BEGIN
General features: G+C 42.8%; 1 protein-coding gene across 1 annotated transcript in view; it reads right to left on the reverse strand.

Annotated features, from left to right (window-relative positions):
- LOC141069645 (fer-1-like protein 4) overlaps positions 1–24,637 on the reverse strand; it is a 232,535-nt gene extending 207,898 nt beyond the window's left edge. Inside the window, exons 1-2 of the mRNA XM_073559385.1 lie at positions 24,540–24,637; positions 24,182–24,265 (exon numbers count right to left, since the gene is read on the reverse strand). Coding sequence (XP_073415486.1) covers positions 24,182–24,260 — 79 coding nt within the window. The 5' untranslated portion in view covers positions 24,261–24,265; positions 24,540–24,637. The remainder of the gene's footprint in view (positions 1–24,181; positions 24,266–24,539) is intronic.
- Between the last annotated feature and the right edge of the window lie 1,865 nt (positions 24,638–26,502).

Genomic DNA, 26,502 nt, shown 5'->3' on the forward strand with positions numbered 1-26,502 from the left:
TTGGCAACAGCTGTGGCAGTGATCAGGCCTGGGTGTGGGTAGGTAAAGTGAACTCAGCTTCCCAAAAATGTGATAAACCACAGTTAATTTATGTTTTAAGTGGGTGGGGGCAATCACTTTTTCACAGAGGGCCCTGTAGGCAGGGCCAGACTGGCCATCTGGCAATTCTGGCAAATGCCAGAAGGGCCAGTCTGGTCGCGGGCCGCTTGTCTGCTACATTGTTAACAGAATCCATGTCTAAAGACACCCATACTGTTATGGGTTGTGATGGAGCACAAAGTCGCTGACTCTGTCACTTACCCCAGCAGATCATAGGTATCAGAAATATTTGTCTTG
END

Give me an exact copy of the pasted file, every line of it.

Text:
General features: G+C 42.8%; 1 protein-coding gene across 1 annotated transcript in view; it reads right to left on the reverse strand.

Annotated features, from left to right (window-relative positions):
- LOC141069645 (fer-1-like protein 4) overlaps positions 1–24,637 on the reverse strand; it is a 232,535-nt gene extending 207,898 nt beyond the window's left edge. Inside the window, exons 1-2 of the mRNA XM_073559385.1 lie at positions 24,540–24,637; positions 24,182–24,265 (exon numbers count right to left, since the gene is read on the reverse strand). Coding sequence (XP_073415486.1) covers positions 24,182–24,260 — 79 coding nt within the window. The 5' untranslated portion in view covers positions 24,261–24,265; positions 24,540–24,637. The remainder of the gene's footprint in view (positions 1–24,181; positions 24,266–24,539) is intronic.
- Between the last annotated feature and the right edge of the window lie 1,865 nt (positions 24,638–26,502).

Genomic DNA, 26,502 nt, shown 5'->3' on the forward strand with positions numbered 1-26,502 from the left:
TTGGCAACAGCTGTGGCAGTGATCAGGCCTGGGTGTGGGTAGGTAAAGTGAACTCAGCTTCCCAAAAATGTGATAAACCACAGTTAATTTATGTTTTAAGTGGGTGGGGGCAATCACTTTTTCACAGAGGGCCCTGTAGGCAGGGCCAGACTGGCCATCTGGCAATTCTGGCAAATGCCAGAAGGGCCAGTCTGGTCGCGGGCCGCTTGTCTGCTACATTGTTAACAGAATCCATGTCTAAAGACACCCATACTGTTATGGGTTGTGATGGAGCACAAAGTCGCTGACTCTGTCACTTACCCCAGCAGATCATAGGTATCAGAAATATTTGTCTTG